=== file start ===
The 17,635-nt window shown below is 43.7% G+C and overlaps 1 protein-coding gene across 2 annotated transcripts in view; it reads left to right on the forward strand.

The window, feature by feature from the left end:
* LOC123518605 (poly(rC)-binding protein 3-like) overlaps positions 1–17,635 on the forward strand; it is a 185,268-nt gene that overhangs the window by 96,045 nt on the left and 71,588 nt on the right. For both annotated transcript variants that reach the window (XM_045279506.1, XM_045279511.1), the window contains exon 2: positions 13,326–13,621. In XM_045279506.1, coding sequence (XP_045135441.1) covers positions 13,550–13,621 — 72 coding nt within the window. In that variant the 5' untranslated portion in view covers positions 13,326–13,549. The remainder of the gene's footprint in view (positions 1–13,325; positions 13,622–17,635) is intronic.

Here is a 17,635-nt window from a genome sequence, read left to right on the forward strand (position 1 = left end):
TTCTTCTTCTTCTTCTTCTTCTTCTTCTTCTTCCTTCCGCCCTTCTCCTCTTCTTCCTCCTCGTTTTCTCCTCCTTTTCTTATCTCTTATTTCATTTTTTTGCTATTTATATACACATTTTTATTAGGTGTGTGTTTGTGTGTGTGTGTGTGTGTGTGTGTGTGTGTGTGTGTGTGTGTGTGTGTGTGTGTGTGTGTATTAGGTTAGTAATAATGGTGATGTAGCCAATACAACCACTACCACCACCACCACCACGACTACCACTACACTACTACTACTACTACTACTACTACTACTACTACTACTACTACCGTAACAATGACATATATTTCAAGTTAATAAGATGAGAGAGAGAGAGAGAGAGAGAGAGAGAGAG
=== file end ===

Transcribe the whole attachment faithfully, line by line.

The 17,635-nt window shown below is 43.7% G+C and overlaps 1 protein-coding gene across 2 annotated transcripts in view; it reads left to right on the forward strand.

The window, feature by feature from the left end:
* LOC123518605 (poly(rC)-binding protein 3-like) overlaps positions 1–17,635 on the forward strand; it is a 185,268-nt gene that overhangs the window by 96,045 nt on the left and 71,588 nt on the right. For both annotated transcript variants that reach the window (XM_045279506.1, XM_045279511.1), the window contains exon 2: positions 13,326–13,621. In XM_045279506.1, coding sequence (XP_045135441.1) covers positions 13,550–13,621 — 72 coding nt within the window. In that variant the 5' untranslated portion in view covers positions 13,326–13,549. The remainder of the gene's footprint in view (positions 1–13,325; positions 13,622–17,635) is intronic.

Here is a 17,635-nt window from a genome sequence, read left to right on the forward strand (position 1 = left end):
TTCTTCTTCTTCTTCTTCTTCTTCTTCTTCTTCCTTCCGCCCTTCTCCTCTTCTTCCTCCTCGTTTTCTCCTCCTTTTCTTATCTCTTATTTCATTTTTTTGCTATTTATATACACATTTTTATTAGGTGTGTGTTTGTGTGTGTGTGTGTGTGTGTGTGTGTGTGTGTGTGTGTGTGTGTGTGTGTGTGTGTGTGTATTAGGTTAGTAATAATGGTGATGTAGCCAATACAACCACTACCACCACCACCACCACGACTACCACTACACTACTACTACTACTACTACTACTACTACTACTACTACTACTACCGTAACAATGACATATATTTCAAGTTAATAAGATGAGAGAGAGAGAGAGAGAGAGAGAGAGAGAG